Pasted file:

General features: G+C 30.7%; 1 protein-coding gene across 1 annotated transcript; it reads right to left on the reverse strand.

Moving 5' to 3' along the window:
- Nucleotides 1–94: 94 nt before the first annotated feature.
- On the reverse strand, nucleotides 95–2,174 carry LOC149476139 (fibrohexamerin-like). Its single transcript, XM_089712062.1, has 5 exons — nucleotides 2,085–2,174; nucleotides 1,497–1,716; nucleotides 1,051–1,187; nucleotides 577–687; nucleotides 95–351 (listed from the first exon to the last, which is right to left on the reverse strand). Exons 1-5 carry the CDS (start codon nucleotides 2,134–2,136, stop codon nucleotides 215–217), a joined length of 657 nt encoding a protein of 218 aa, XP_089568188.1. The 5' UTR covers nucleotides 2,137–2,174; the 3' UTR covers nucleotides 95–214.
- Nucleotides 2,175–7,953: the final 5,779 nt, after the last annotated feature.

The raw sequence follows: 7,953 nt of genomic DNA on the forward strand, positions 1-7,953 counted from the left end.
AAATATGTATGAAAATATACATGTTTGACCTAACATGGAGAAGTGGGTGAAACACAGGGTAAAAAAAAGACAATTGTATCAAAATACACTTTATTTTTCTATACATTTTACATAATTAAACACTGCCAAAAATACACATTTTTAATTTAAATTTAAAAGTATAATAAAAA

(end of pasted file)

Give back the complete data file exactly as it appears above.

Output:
General features: G+C 30.7%; 1 protein-coding gene across 1 annotated transcript; it reads right to left on the reverse strand.

Moving 5' to 3' along the window:
- Nucleotides 1–94: 94 nt before the first annotated feature.
- On the reverse strand, nucleotides 95–2,174 carry LOC149476139 (fibrohexamerin-like). Its single transcript, XM_089712062.1, has 5 exons — nucleotides 2,085–2,174; nucleotides 1,497–1,716; nucleotides 1,051–1,187; nucleotides 577–687; nucleotides 95–351 (listed from the first exon to the last, which is right to left on the reverse strand). Exons 1-5 carry the CDS (start codon nucleotides 2,134–2,136, stop codon nucleotides 215–217), a joined length of 657 nt encoding a protein of 218 aa, XP_089568188.1. The 5' UTR covers nucleotides 2,137–2,174; the 3' UTR covers nucleotides 95–214.
- Nucleotides 2,175–7,953: the final 5,779 nt, after the last annotated feature.

The raw sequence follows: 7,953 nt of genomic DNA on the forward strand, positions 1-7,953 counted from the left end.
AAATATGTATGAAAATATACATGTTTGACCTAACATGGAGAAGTGGGTGAAACACAGGGTAAAAAAAAGACAATTGTATCAAAATACACTTTATTTTTCTATACATTTTACATAATTAAACACTGCCAAAAATACACATTTTTAATTTAAATTTAAAAGTATAATAAAAA